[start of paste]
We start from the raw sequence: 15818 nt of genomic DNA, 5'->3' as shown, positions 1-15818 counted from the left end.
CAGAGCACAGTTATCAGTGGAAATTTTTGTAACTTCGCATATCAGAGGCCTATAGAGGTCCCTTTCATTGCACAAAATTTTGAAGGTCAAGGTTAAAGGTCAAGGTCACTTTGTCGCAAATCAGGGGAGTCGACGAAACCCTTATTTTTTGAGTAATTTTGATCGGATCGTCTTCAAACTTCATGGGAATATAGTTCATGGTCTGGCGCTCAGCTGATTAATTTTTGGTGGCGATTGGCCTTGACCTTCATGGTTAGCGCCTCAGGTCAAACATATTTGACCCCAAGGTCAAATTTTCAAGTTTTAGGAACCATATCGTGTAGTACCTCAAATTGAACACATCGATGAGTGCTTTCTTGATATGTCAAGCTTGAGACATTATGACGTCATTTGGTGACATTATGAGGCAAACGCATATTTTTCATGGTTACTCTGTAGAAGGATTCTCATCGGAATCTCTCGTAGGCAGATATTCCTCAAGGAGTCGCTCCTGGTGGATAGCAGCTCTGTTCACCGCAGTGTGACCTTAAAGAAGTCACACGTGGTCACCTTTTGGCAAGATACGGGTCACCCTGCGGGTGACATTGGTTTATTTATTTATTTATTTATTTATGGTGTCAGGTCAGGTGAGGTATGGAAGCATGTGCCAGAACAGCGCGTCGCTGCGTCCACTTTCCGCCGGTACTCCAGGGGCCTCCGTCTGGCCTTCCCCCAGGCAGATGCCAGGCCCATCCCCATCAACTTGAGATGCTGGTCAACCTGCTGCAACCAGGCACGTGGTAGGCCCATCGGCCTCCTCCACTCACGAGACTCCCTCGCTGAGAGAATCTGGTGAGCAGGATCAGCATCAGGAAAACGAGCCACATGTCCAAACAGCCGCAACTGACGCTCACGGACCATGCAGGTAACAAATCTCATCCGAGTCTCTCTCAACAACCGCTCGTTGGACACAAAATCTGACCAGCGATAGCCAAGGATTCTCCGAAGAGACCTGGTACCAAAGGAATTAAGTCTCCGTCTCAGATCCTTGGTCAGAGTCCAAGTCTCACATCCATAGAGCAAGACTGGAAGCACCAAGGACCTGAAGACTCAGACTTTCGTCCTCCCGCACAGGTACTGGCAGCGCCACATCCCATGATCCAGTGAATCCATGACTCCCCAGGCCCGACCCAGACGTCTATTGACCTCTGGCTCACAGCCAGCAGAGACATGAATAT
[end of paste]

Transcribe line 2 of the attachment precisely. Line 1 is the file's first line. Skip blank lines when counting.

CAGAGCACAGTTATCAGTGGAAATTTTTGTAACTTCGCATATCAGAGGCCTATAGAGGTCCCTTTCATTGCACAAAATTTTGAAGGTCAAGGTTAAAGGTCAAGGTCACTTTGTCGCAAATCAGGGGAGTCGACGAAACCCTTATTTTTTGAGTAATTTTGATCGGATCGTCTTCAAACTTCATGGGAATATAGTTCATGGTCTGGCGCTCAGCTGATTAATTTTTGGTGGCGATTGGCCTTGACCTTCATGGTTAGCGCCTCAGGTCAAACATATTTGACCCCAAGGTCAAATTTTCAAGTTTTAGGAACCATATCGTGTAGTACCTCAAATTGAACACATCGATGAGTGCTTTCTTGATATGTCAAGCTTGAGACATTATGACGTCATTTGGTGACATTATGAGGCAAACGCATATTTTTCATGGTTACTCTGTAGAAGGATTCTCATCGGAATCTCTCGTAGGCAGATATTCCTCAAGGAGTCGCTCCTGGTGGATAGCAGCTCTGTTCACCGCAGTGTGACCTTAAAGAAGTCACACGTGGTCACCTTTTGGCAAGATACGGGTCACCCTGCGGGTGACATTGGTTTATTTATTTATTTATTTATTTATGGTGTCAGGTCAGGTGAGGTATGGAAGCATGTGCCAGAACAGCGCGTCGCTGCGTCCACTTTCCGCCGGTACTCCAGGGGCCTCCGTCTGGCCTTCCCCCAGGCAGATGCCAGGCCCATCCCCATCAACTTGAGATGCTGGTCAACCTGCTGCAACCAGGCACGTGGTAGGCCCATCGGCCTCCTCCACTCACGAGACTCCCTCGCTGAGAGAATCTGGTGAGCAGGATCAGCATCAGGAAAACGAGCCACATGTCCAAACAGCCGCAACTGACGCTCACGGACCATGCAGGTAACAAATCTCATCCGAGTCTCTCTCAACAACCGCTCGTTGGACACAAAATCTGACCAGCGATAGCCAAGGATTCTCCGAAGAGACCTGGTACCAAAGGAATTAAGTCTCCGTCTCAGATCCTTGGTCAGAGTCCAAGTCTCACATCCATAGAGCAAGACTGGAAGCACCAAGGACCTGAAGACTCAGACTTTCGTCCTCCCGCACAGGTACTGGCAGCGCCACATCCCATGATCCAGTGAATCCATGACTCCCCAGGCCCGACCCAGACGTCTATTGACCTCTGGCTCACAGCCAGCAGAGACATGAATAT